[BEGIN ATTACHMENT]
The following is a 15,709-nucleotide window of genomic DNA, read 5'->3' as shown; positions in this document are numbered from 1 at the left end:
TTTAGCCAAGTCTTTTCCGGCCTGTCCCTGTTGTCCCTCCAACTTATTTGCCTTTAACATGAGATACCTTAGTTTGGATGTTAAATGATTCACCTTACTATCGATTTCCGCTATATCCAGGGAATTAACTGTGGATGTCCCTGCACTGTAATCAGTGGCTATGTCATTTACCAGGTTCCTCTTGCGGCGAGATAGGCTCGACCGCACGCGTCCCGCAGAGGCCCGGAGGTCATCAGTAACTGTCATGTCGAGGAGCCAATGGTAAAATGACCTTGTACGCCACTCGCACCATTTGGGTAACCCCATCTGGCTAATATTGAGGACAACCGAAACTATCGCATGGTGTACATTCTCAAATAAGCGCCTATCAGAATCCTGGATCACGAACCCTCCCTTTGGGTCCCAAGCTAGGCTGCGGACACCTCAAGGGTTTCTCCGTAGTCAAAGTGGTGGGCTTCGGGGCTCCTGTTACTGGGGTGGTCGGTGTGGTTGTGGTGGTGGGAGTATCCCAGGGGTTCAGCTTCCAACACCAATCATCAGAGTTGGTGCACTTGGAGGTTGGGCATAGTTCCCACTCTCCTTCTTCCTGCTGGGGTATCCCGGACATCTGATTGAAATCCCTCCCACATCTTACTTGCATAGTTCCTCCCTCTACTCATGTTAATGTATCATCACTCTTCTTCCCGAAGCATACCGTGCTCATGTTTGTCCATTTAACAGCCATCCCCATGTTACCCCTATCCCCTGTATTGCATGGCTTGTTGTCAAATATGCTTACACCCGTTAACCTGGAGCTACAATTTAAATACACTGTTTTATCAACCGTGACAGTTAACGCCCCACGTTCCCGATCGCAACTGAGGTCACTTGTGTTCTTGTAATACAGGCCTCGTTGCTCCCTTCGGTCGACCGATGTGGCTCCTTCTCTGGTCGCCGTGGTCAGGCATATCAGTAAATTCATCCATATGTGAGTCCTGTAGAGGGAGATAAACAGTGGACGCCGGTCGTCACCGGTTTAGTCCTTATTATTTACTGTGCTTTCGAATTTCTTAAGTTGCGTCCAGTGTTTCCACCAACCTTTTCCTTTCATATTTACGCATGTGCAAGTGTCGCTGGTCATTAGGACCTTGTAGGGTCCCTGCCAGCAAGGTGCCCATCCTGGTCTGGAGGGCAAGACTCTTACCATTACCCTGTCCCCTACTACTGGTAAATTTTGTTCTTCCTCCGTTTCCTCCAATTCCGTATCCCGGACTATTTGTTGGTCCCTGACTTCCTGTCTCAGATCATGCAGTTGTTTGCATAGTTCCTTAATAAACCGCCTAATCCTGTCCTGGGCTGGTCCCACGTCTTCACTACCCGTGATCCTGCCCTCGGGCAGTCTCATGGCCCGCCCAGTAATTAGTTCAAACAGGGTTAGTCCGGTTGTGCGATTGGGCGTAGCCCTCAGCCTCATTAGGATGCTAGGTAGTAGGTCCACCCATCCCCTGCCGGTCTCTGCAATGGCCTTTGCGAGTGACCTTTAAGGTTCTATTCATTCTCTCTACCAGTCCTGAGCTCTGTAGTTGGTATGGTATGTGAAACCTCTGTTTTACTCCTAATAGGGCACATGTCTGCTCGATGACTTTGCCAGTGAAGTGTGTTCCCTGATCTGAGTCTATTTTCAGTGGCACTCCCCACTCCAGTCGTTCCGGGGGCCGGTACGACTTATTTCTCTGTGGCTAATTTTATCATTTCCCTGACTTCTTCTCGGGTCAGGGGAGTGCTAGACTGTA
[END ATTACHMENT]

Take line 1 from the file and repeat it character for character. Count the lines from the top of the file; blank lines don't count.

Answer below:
The following is a 15,709-nucleotide window of genomic DNA, read 5'->3' as shown; positions in this document are numbered from 1 at the left end: